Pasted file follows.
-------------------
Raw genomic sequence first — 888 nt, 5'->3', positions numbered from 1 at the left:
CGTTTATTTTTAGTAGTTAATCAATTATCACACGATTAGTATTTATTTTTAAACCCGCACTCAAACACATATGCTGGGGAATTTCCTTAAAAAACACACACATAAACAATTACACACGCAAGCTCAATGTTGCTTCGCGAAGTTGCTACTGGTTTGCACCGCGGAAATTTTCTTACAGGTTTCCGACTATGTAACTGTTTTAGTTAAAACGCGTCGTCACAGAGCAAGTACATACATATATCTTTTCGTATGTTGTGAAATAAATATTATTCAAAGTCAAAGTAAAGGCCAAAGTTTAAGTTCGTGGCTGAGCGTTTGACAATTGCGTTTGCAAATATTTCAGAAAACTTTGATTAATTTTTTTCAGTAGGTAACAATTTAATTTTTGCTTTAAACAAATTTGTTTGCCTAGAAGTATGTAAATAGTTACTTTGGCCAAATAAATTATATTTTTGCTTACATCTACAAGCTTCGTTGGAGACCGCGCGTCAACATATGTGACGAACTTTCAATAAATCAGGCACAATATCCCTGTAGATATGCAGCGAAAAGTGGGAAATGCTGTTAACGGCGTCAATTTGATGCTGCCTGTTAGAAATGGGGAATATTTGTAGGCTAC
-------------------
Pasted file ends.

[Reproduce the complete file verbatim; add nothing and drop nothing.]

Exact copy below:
Raw genomic sequence first — 888 nt, 5'->3', positions numbered from 1 at the left:
CGTTTATTTTTAGTAGTTAATCAATTATCACACGATTAGTATTTATTTTTAAACCCGCACTCAAACACATATGCTGGGGAATTTCCTTAAAAAACACACACATAAACAATTACACACGCAAGCTCAATGTTGCTTCGCGAAGTTGCTACTGGTTTGCACCGCGGAAATTTTCTTACAGGTTTCCGACTATGTAACTGTTTTAGTTAAAACGCGTCGTCACAGAGCAAGTACATACATATATCTTTTCGTATGTTGTGAAATAAATATTATTCAAAGTCAAAGTAAAGGCCAAAGTTTAAGTTCGTGGCTGAGCGTTTGACAATTGCGTTTGCAAATATTTCAGAAAACTTTGATTAATTTTTTTCAGTAGGTAACAATTTAATTTTTGCTTTAAACAAATTTGTTTGCCTAGAAGTATGTAAATAGTTACTTTGGCCAAATAAATTATATTTTTGCTTACATCTACAAGCTTCGTTGGAGACCGCGCGTCAACATATGTGACGAACTTTCAATAAATCAGGCACAATATCCCTGTAGATATGCAGCGAAAAGTGGGAAATGCTGTTAACGGCGTCAATTTGATGCTGCCTGTTAGAAATGGGGAATATTTGTAGGCTAC